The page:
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Sustainability 10 Mar 2022

BBVA will invest in promising innovative companies involved in decarbonization

BBVA's CEO, Onur Genç, expressed BBVA's intention to go beyond financing and advising its customers in the transition to a sustainable future. At the IIF Sustainable Finance Summit, he announced that “BBVA will invest in promising innovative companies involved in decarbonization”.

Onur Genç has defended the importance of developing carbon-free technologies in all emission-intensive sectors, many of which do not exist today. In many cases, these technologies are being developed by companies that are at a very embryonic stage and are financed through venture capital and the large companies concerned (energy, industry, automobile, etc.), he noted.

The BBVA CEO stressed the role of these innovative green companies and also that of BBVA. “We have to support our customers not only in terms of financing, but also by investing in companies that are revolutionizing this transition and driving innovation,” he explained.

He also stated that decarbonization “represents an immense opportunity”. This transition requires innovation and an “incredible” amount of capital investment. Specifically, he pointed out how, “in the next 30 years, an investment of between 250 and 300 trillion dollars will be needed - between 7% and 8% of the world's GDP”. According to the executive, this enormous challenge not only involves financing purely green activities and projects, but also helping the economy as a whole in this transition.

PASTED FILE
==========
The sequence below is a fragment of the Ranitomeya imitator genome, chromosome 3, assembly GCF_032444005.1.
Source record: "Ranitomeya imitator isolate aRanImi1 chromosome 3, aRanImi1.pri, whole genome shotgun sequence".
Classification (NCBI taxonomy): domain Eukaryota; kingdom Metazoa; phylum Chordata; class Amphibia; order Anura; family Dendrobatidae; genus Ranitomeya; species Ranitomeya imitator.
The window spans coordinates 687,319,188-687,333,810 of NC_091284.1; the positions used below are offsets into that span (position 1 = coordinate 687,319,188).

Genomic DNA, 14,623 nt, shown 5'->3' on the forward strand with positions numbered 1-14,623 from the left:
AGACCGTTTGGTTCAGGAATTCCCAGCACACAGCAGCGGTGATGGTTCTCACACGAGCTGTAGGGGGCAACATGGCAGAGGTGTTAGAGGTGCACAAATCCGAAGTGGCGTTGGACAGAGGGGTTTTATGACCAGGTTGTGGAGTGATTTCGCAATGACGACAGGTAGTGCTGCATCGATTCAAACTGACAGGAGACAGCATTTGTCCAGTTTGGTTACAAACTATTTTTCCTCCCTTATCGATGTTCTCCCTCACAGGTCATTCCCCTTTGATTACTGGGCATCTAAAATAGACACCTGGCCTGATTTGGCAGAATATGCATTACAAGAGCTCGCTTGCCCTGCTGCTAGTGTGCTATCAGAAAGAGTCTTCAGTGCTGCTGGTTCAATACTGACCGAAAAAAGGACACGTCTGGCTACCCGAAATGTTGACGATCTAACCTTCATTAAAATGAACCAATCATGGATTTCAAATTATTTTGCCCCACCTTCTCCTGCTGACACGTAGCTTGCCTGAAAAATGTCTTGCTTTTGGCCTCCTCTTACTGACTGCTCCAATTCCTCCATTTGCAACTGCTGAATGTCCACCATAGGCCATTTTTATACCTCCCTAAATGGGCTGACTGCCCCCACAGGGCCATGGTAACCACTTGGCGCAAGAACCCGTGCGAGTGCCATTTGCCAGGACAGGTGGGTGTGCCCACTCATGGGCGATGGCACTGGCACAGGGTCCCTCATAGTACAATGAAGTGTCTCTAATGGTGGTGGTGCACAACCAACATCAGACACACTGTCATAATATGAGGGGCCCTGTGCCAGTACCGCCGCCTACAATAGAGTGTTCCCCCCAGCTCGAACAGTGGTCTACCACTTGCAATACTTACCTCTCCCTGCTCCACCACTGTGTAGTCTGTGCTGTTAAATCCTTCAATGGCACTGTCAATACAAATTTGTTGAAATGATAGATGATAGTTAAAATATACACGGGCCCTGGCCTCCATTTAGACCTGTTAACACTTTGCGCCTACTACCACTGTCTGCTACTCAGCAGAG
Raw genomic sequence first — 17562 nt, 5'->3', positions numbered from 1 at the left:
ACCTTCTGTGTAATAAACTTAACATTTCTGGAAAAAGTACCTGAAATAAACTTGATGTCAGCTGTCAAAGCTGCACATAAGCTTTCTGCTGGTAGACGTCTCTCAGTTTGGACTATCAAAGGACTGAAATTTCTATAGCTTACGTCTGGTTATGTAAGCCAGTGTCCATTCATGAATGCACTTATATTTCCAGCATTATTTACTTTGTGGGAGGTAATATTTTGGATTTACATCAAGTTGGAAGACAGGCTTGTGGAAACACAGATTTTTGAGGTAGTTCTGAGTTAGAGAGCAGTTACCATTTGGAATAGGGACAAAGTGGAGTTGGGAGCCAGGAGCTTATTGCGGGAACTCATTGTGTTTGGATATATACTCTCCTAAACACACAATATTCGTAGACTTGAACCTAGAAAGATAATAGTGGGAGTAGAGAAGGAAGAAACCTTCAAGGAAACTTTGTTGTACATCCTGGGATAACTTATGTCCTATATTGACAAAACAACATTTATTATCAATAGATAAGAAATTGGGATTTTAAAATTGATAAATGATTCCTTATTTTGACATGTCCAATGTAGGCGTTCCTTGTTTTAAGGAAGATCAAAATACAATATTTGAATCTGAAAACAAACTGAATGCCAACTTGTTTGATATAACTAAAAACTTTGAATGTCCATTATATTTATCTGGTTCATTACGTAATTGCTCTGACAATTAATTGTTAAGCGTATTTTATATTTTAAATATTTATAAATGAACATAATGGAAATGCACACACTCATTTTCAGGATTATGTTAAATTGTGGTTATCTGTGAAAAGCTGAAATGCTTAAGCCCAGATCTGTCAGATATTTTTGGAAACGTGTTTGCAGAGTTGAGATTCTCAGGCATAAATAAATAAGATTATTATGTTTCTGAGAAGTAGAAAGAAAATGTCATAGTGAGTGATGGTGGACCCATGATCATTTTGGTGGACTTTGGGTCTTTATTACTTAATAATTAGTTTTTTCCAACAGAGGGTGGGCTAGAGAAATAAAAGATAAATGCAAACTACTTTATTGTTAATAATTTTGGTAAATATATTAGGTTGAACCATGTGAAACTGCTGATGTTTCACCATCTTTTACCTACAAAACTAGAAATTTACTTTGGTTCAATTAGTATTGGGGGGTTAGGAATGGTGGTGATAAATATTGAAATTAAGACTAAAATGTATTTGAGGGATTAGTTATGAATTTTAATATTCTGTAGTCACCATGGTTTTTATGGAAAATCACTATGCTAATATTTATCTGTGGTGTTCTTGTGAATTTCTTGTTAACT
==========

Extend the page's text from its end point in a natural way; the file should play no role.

Onur Genç has called for regulation to recognize the environmental efforts of companies along this path, especially those that are emissions-intensive. "What matters is the performance," he explained. In his opinion, banks should not only be evaluated by how sustainable they and their clients are, but also for being successful and "helping their clients to become sustainable". As a result, he said that taxonomy is a priority”.

He also mentioned the role of particular countries in this transition. “Emerging countries are more exposed to the impact of climate change; they have a lot to lose,” but “they also have other priorities to solve,” he acknowledged. Lack of conviction and resources are their main obstacles along the journey, he acknowledged. In spite of this, Genç expressed confidence in their progress, because “without them we cannot decarbonize the planet”.

He concluded by addressing incentives to attract capital to clean technologies. He believes that a well-functioning global carbon market would be a very powerful initiative to manage the negative effects of CO2 emissions, thus changing the behavior of investors and consumers. Moreover, he also expressed the need to eliminate fossil fuel subsidies.

In addition to BBVA's CEO, the event was also attended by Anne Richards, CEO of Fidelity, and Sonja Gibbs, Managing Director and Head of Sustainable Finance at the IIF, who moderated the panel.